In this document, I will continue analyzing the toy dataset (available here). The objective is to conduct a logistic regression and kNN classification.

Revisiting the Dataset & Preprocessing

Recall that our dataset has one invalid entry with Income being less than zero, which will be excluded. In addition, we will conduct some basic data preprocessing.

Now, we would like to treat Illness as the reponse, and all other variables as the covariates. Below we conduct some basic data preprocessing. We then partition the whole dataset based on a 75-25 train-test split.

Notice that the min_max_scaler should only be fitted on the training set in order to prevent data leakage from the testing set. We can check this by looking at the summary statistics of X_train and X_test: the maximum and minimum of the latter are not necessarily 0 and 1, respectively.

Logistic Regression

A simple mode for classfying Illness is the logistic regression, which is readily available in the sklearn package. Since we have augmented dummy variables for all levels of City and Gender, there is no need to include an intercept in our model.

The fitted coefficients can be inspected as follows.

Now, we can also predict the probabilities of Illness on the testing set. It is less informative to predict the exact outcome of Illness, which will be No in most cases considering the average probability of illness is only 8%.

One way to visualize the fitted Logistic regression is to consider the partial dependence plot. Let us first plot the probability of Illness against Age, while averaging out the effects of all other covariates.

We observe that the probability of Illness increases with Age, and the logistic model provides a reasonably well fit on the training set.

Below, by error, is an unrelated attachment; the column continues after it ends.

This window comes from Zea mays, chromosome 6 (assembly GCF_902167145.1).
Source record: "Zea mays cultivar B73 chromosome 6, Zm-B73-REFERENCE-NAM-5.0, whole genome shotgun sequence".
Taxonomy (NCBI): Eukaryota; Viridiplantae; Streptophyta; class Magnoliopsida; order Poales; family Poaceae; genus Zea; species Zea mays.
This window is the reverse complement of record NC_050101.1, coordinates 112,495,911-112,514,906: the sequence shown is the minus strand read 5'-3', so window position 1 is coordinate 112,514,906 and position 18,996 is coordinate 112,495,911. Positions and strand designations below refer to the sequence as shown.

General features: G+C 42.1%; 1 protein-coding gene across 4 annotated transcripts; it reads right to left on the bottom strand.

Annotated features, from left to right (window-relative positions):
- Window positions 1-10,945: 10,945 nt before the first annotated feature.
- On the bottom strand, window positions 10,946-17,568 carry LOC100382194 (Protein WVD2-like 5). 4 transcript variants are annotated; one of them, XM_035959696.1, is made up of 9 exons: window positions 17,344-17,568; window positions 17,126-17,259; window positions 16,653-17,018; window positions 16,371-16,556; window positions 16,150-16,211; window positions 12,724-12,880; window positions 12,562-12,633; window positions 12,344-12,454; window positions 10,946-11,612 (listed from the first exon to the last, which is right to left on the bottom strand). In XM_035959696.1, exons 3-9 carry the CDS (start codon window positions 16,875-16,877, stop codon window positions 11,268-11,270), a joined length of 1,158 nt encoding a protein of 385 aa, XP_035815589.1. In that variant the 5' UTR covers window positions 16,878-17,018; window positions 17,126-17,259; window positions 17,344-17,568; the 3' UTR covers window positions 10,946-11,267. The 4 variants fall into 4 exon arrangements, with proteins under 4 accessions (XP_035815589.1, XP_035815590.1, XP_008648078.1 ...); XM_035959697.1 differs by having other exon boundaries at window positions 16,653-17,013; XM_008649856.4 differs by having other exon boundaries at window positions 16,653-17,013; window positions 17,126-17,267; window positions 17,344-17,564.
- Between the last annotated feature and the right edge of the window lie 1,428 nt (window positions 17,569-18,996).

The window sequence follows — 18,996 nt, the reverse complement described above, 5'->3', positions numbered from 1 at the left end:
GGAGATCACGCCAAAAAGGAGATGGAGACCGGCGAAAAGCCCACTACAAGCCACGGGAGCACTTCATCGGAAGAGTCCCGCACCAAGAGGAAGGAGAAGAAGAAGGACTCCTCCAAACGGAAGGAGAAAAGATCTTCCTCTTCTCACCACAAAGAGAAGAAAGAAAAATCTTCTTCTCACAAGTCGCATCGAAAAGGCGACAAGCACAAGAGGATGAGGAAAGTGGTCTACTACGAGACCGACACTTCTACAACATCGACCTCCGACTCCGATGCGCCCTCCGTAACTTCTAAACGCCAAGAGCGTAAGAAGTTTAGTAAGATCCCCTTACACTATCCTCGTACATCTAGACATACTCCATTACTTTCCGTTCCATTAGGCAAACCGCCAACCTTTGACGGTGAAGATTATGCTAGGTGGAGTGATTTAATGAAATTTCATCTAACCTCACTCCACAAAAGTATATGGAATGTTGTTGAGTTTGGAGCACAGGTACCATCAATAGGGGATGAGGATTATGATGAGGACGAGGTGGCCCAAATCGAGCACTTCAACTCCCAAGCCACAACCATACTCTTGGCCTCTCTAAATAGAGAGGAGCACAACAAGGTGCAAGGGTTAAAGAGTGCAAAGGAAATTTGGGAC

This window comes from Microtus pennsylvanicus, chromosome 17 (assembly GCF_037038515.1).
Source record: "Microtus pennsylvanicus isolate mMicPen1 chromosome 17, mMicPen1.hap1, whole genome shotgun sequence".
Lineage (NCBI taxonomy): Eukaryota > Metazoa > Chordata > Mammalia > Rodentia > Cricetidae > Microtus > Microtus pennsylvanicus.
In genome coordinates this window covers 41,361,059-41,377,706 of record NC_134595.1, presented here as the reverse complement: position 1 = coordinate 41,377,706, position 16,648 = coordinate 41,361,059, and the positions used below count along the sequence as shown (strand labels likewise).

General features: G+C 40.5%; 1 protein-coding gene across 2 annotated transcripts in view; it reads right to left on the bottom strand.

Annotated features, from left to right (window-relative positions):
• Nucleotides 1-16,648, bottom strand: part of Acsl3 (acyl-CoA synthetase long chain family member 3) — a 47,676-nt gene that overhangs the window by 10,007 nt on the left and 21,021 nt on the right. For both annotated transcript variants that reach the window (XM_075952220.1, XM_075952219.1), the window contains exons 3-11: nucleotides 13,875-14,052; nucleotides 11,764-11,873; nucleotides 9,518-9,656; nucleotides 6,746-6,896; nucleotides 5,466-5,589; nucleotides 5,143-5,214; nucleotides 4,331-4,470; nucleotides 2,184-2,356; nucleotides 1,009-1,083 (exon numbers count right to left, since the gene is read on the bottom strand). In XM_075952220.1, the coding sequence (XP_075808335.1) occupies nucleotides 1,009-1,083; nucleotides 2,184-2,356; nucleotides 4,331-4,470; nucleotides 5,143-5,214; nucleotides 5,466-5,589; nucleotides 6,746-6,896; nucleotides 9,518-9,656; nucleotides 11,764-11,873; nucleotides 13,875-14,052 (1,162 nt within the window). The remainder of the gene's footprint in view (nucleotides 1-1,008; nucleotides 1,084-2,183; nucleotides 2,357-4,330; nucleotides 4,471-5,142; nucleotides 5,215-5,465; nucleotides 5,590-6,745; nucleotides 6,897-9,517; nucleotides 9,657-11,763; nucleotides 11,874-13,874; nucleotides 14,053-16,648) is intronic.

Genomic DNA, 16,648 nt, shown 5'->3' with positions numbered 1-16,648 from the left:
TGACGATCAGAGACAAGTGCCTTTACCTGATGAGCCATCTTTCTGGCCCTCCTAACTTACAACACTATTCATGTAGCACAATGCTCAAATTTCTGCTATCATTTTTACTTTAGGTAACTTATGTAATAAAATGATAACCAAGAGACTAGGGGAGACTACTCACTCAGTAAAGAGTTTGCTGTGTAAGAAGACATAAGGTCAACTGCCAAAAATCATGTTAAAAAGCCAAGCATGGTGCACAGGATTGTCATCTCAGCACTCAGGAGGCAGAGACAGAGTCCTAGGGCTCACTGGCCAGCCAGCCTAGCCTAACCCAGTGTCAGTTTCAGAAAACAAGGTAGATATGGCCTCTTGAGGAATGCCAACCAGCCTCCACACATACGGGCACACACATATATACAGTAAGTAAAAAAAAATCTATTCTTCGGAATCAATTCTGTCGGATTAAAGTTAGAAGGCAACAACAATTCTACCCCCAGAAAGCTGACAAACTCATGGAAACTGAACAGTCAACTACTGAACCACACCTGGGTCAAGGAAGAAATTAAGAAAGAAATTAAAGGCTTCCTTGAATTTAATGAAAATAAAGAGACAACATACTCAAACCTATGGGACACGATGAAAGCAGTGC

A similar plot can be produced for the relationship between Illness and Income. The trend is decreasing overall, but the fit is not ideal on the tail (i.e. individuals with large Income). This is not surprising: Recall the histogram of Income which shows the majority of individuals having income around its mean and median, which the model tries to fit the most.

For the discrete covariates, we can also make similar plots. Let us first look at City. It seems that the probabilities of Illness are quite well fitted.

A similar plot can be produced for Gender. The Illness probability for female is severely under-fitted, which is probably due to the relative size of male (56%) and female (44%) in the dataset.

kNN Classification

Next, we move to a non-probablisitic approach - k-Nearest Neighbour - for classification of Illness. The kNN model is also readily available in the sklearn package. Let us try the standard setting with k=5.

We can take a look at the fitted model on the training and testing set. It seems that the proportion of Illness on the training set is severely underfitted when k=5. On the testing set, the fitted accuracy is around 0.9163.

To conduct a model selection, i.e. select the optimum number of neighbours k, we will try different values of k and determine the best one that maximizes the testing score. For simplicity, we will skip cross validation in this document (although this would be much more robust).

We see that the test score increases with k and levels off after k=6, which may be considered a reasonable choice of number of neighbours for this particular train-test split.